Mobile software

Mobile software

Mobile software is designed to run on handheld computers, personal digital assistants (PDAs), enterprise digital assistants (EDAs), smartphones and cellphones. Since the first handheld computers of the 1980s, the popularity of these platforms has risen considerably. Recent model cellphones have included the ability to run user-installed software.

Mobile development lists the differences between the various mobile software platforms, in chart format.


The dominant mobile software platform is Java Fact|date=December 2007 (in its incarnation as "J2ME" / "Java ME" / "Java 2 Micro Edition"). J2ME runs atop a "Virtual Machine" (called the KVM) which allows reasonable, but not complete, access to the functionality of the underlying phone. The JSR process serves to incrementally increase the functionality that can be made available to J2ME, while also providing Carriers and OEMs the ability to prevent access, or limit access to provisioned software.

This extra layer of software provides a solid barrier of protection which seeks to limit damage from erroneous or malicious software. It also allows Java software to move freely between different types of phone (and other mobile device) containing radically different electronic components, without modification. The price that is paid is a modest decrease in the potential speed of the game and the inability to utilise the entire functionality of a phone (as Java software can only do what this middle-man layer supports.)

Because of this extra security and compatibility, it is usually a quite simple process to write and distribute Java mobile applications (including games) to a wide range of phones. Usually all that is needed is a freely available JDK (Java Development Kit) for creating Java software itself, the accompanying Java ME tools (known as the Java Wireless Toolkit) for packaging and testing mobile software, and space on a web server (web site) to host the resulting application once it is ready for public release.from many sites you can download mobile softwares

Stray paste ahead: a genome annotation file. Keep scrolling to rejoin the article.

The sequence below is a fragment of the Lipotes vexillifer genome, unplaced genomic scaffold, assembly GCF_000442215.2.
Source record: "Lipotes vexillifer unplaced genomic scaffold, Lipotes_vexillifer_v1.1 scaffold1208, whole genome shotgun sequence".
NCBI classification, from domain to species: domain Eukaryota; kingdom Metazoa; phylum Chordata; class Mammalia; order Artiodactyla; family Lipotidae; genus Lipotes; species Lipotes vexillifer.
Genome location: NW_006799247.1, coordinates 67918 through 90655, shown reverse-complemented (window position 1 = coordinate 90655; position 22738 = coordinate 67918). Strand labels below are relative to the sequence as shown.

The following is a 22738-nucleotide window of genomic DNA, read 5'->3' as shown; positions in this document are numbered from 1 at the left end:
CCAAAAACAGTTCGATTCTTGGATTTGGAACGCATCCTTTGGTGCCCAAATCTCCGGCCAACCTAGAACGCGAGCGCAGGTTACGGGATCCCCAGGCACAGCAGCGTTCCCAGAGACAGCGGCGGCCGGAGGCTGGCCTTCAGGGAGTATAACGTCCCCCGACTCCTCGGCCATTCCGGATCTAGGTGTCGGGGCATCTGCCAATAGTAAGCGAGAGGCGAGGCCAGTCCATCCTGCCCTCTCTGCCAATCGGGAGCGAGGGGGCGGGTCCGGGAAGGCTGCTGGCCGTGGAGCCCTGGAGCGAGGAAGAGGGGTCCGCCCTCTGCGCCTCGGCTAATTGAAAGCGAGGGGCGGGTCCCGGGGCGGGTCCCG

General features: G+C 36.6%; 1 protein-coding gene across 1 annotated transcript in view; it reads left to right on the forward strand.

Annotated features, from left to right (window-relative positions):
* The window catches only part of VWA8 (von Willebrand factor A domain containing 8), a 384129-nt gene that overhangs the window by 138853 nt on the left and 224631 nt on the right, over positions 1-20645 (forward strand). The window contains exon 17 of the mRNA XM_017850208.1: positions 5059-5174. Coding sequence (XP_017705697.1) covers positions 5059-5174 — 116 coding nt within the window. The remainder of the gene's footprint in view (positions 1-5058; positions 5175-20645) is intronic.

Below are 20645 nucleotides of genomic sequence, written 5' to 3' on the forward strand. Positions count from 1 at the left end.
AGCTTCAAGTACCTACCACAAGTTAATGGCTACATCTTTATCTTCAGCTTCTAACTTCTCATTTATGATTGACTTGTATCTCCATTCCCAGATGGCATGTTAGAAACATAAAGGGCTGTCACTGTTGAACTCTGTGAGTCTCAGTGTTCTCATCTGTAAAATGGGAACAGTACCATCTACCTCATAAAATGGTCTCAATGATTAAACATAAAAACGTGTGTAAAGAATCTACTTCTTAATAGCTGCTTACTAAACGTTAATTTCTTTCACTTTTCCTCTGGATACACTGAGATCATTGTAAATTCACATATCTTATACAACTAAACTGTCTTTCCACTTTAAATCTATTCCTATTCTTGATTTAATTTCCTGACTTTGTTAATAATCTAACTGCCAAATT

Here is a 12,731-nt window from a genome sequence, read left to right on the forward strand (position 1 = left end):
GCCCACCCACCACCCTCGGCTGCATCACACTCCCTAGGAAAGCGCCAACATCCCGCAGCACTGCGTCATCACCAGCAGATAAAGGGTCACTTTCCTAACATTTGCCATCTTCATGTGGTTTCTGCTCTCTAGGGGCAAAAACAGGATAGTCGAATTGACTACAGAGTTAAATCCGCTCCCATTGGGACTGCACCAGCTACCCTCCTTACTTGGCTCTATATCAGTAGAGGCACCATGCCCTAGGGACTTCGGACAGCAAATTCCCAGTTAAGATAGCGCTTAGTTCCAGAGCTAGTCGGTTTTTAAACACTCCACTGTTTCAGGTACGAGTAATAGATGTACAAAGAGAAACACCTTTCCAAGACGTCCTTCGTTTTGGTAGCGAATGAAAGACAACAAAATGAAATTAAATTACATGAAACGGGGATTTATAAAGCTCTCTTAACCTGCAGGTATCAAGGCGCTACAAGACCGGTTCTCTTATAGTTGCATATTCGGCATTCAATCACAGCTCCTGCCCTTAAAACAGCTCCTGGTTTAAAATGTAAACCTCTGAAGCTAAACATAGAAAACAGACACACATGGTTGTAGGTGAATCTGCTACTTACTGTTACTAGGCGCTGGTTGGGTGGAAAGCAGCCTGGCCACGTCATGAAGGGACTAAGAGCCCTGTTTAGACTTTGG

In terms of use, J2ME is followed by BREW. BREW can provide complete control of the handset and access to all its functionality. However the power provided by native code with direct access to the handset APIs, has caused the BREW development process to be tailored largely towards recognised software vendors. While the BREW SDK (Software Development Kit) is freely available, running software on real mobile hardware (as opposed to the provided emulator) requires a digital signature which can only be generated with tools issued by a handful of parties, namely mobile content providers and Qualcomm themselves. Even then, the game will only work on "test enabled" devices. To be downloadable on regular phones the software must be checked, tested and given approval by Qualcomm via their TRUE BREW Testing programme.


Windows Mobile, Palm OS and Symbian OS support typical application binaries as found on personal computers with code which executes in the native machine format of the processor (the ARM architecture is used on many current models). Windows Mobile also supports the Portable Executable (PE) format associated with the .NET Framework. Both Windows Mobile and Palm OS offer free SDKs and Integrated Development Environments to developers. Machine language executables offer considerable performance advantages over Java.

ee also

* Mobile development
* Mobile games
* MoSoSo
* BlackBerry
* Enterprise digital assistant
* Personal digital assistant
* Adobe Flash Lite
* Mobile computing


* Marshall McLuhan and Quentin (1967) "The Medium is the Massage", Hardwired, San Francisco,pp.8-9,26-41,74-75

* Lelia Green (2001) , "Technoculture", Allen & Unwin, Crows nest,pp.1-20

External links

* [ PocketPCMag's List of Best Sites for Windows Powered Pocket PCs, Handheld PCs, and Smartphones]

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